European Journal of Clinical Pharmacology

, Volume 69, Issue 3, pp 691–701

Upper gastrointestinal bleeding associated with NSAIDs, other drugs and interactions: a nested case–control study in a new general practice database

  • Francisco J. de Abajo
  • Miguel J. Gil
  • Verónica Bryant
  • Julia Timoner
  • Belén Oliva
  • Luis A. García-Rodríguez
Pharmacoepidemiology and Prescription

Summary

Aim

To test the ability a new Spanish primary care research database (BIFAP) to capture the association between upper gastrointestinal bleeding (UGIB) and NSAIDs and other drugs and compare the results with previous studies.

Methods

We performed a nested case–control study in persons aged 40–90 years old included in the period 2001–2005. Potential cases were selected through a computer search followed by an individual blinded review. Controls matched for age, sex and calendar year were randomly selected. The exposure window was defined as 0–30 days before the index date. Adjusted odds ratios were obtained through unconditional logistic regression models.

Results

In a study cohort of 669,115 subjects (1,576,442 person-years) we retrieved 1,193 valid incident cases. Increased risks were found with current use of NSAIDs (RR = 1.72; 95 %CI: 1.41–2.09), metamizole (1.52; 1.09–2.13), low-dose aspirin (1.74; 1.37–2.21), other antiplatelet drugs (1.73; 1.27–2.36), and oral anticoagulants (2.00; 1.44–2.77). We did not find an increased risk with current use of oral corticosteroids (1.11; 0.66–1.86), SSRIs (1.05; 0.77–1.42), or paracetamol (1.00; 0.82–1.23). Acid-suppressing drugs reduced the risk among users of NSAIDs (0.58; 0.39–0.85), particularly in users with antecedents of peptic ulcer (0.16; 0.05–0.58). We detected a decreasing time-trend in the relative risk and the population attributable proportion associated with NSAIDs over the study period.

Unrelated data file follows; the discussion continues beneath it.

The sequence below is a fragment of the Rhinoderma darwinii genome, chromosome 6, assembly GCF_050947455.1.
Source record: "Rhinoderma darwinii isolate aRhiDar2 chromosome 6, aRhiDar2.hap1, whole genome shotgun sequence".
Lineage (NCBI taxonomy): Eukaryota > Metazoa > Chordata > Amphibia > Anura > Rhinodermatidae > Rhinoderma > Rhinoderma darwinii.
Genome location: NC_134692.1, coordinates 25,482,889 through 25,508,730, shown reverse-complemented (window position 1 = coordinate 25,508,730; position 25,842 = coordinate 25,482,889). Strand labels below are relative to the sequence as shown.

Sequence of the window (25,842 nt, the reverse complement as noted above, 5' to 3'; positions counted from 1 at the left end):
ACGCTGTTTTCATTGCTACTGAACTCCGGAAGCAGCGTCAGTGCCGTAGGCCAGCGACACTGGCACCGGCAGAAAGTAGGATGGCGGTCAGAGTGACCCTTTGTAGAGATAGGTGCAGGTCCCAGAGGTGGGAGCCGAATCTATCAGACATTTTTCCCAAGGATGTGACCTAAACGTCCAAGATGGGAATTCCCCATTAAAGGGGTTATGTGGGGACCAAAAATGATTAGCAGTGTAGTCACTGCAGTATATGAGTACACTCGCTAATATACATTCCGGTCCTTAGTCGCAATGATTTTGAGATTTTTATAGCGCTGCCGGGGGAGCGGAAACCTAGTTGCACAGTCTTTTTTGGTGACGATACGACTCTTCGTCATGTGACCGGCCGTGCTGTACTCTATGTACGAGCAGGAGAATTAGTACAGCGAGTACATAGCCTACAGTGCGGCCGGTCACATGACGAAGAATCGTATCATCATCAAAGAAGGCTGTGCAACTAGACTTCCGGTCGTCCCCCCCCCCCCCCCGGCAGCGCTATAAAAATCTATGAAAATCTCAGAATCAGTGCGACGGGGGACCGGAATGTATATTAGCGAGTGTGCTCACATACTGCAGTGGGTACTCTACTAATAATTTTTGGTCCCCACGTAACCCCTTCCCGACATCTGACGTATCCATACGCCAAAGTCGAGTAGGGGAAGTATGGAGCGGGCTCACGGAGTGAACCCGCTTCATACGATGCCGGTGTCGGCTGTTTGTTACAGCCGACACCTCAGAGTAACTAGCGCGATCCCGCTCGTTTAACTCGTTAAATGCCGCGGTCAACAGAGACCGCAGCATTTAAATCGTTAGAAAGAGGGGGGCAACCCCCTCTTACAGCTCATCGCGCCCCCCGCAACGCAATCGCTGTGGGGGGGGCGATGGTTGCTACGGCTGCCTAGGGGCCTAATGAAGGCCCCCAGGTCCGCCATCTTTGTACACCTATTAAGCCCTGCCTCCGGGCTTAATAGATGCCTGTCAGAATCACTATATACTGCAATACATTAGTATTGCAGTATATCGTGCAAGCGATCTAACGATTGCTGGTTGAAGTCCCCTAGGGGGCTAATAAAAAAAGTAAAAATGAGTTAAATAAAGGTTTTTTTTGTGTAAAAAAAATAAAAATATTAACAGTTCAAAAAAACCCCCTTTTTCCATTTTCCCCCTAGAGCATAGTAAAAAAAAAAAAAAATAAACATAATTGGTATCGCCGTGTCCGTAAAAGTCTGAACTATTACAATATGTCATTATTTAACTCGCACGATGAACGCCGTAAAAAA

Conclusions

The increased risk of UGIB associated with NSAIDs was lower than previously reported, which could partly be explained by methodological differences, but a decreasing burden over time of this drug safety problem is suggested. BIFAP has shown to be a valuable tool for pharmacoepidemiological research.

Keywords

NSAIDs Upper gastrointestinal bleeding Adverse drug reactions Acid-suppressing drugs 

Supplementary material

228_2012_1386_MOESM1_ESM.docx (45 kb)
ESM 1(DOCX 44 kb)

References

  1. 1.
    De Abajo FJ (2005) Improving pharmacovigilance practice beyond spontaneous reporting. Int J Pharm Med 19:209–218CrossRefGoogle Scholar
  2. 2.
    Schneeweiss S, Avorn J (2005) A review of uses of healthcare utilization databases for epidemiological research on therapeutics. J Clin Epidemiol 58:323–337PubMedCrossRefGoogle Scholar